The first bird I can remember having really noticed was a Common Pochard drake on a small lake. This was at the age of about six in North Wales, where I had the good fortune to be born and raised. The most recent, 62 years later, that had me leaping up from the desk to grab binoculars and run downstairs and into the garden, was an Osprey flying over the house where I now live, next to the bird-rich Exe Estuary in beautiful Devon. In between, birds have delighted, inspired and fascinated me on a daily basis. Although I consider myself an all-round naturalist, at least in my interest if not my detailed knowledge, birds have always held my main attention. It is true for many others too, not least zoologists, for birds have figured hugely in scientific research. Birds are so noticeable, since they are largely active by day and live virtually everywhere, we admire their mastery of flight or their beautiful plumage, and regard the songs and calls of many species as the most beautiful or remarkable of all natural sounds. As well as providing ornithologists such excellent subjects for research, they give delight to birders and all who love nature, and inspire writers, poets, artists and photographers. Today, their importance as a crucial part of all ecosystems, and as indicators of the damage we are wreaking on their - and our - environment, is established beyond question, but is, regrettably, all too often unheeded by politicians and other decision makers. If, as well as providing information, this book helps the reader to feel passionate about the birds with which we share the world, and to do something to help them, then I will be doubly pleased. Since our earliest prehistoric encounters with these remarkable creatures, they have been deeply enmeshed in our collective consciousness, embedded in so many myths, proverbs and parts of speech. A world devoid of birds would be an immensely poorer place.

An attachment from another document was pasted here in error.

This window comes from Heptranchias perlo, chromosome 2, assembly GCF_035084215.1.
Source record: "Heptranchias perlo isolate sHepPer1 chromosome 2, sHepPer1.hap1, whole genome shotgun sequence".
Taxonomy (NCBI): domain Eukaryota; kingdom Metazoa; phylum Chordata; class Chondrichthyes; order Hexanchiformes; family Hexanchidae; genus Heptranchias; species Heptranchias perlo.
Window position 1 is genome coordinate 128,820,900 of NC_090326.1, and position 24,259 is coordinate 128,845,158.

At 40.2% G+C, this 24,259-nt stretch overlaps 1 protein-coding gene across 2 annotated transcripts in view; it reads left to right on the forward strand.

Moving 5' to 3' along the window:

No single work, even one of many volumes, can be comprehensive; ornithology is such a vast subject today, with so many advances in the last few decades alone. In this book my aim is to provide a succinct and accessible guide to many of the most important aspects of bird biology, combined with an account of everyone of the almost 200 families of birds alive today.

The book is clearly structured, with two major sections. The first, embracing Chapters 1 to 9, begins at the beginning, with a chapter describing the evolution of birds, then leads on to chapters dealing in turn with bird anatomy, physiology, flight, food and feeding, social life and population biology, biogeography and habitat and migration. It ends with an account of how we have interacted with birds, both negatively and positively, a theme that recurs in many of the pages in the second section. The information in the text is supported by over a thousand photographs, diagrams and maps. In addition, boxed text deals with a range of themes of particular interest.